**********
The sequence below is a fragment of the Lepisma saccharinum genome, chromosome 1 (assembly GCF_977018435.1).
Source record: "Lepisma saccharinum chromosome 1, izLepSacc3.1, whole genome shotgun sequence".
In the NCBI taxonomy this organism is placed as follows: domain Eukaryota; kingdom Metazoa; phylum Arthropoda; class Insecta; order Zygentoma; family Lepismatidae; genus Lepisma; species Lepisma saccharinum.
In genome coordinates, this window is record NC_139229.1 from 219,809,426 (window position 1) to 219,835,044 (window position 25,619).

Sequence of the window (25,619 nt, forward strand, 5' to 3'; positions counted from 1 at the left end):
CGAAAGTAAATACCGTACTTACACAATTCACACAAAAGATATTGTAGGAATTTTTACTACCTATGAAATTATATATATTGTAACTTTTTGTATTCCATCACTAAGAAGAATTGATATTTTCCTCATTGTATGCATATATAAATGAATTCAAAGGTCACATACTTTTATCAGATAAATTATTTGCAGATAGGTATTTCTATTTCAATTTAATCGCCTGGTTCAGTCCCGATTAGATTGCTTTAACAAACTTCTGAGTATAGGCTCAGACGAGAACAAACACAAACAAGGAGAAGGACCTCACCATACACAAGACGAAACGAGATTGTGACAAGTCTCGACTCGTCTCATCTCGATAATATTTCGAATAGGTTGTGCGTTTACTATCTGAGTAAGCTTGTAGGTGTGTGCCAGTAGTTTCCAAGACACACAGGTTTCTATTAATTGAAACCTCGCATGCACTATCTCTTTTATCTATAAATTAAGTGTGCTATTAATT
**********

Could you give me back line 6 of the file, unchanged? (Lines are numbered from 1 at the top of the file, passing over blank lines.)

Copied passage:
CGAAAGTAAATACCGTACTTACACAATTCACACAAAAGATATTGTAGGAATTTTTACTACCTATGAAATTATATATATTGTAACTTTTTGTATTCCATCACTAAGAAGAATTGATATTTTCCTCATTGTATGCATATATAAATGAATTCAAAGGTCACATACTTTTATCAGATAAATTATTTGCAGATAGGTATTTCTATTTCAATTTAATCGCCTGGTTCAGTCCCGATTAGATTGCTTTAACAAACTTCTGAGTATAGGCTCAGACGAGAACAAACACAAACAAGGAGAAGGACCTCACCATACACAAGACGAAACGAGATTGTGACAAGTCTCGACTCGTCTCATCTCGATAATATTTCGAATAGGTTGTGCGTTTACTATCTGAGTAAGCTTGTAGGTGTGTGCCAGTAGTTTCCAAGACACACAGGTTTCTATTAATTGAAACCTCGCATGCACTATCTCTTTTATCTATAAATTAAGTGTGCTATTAATT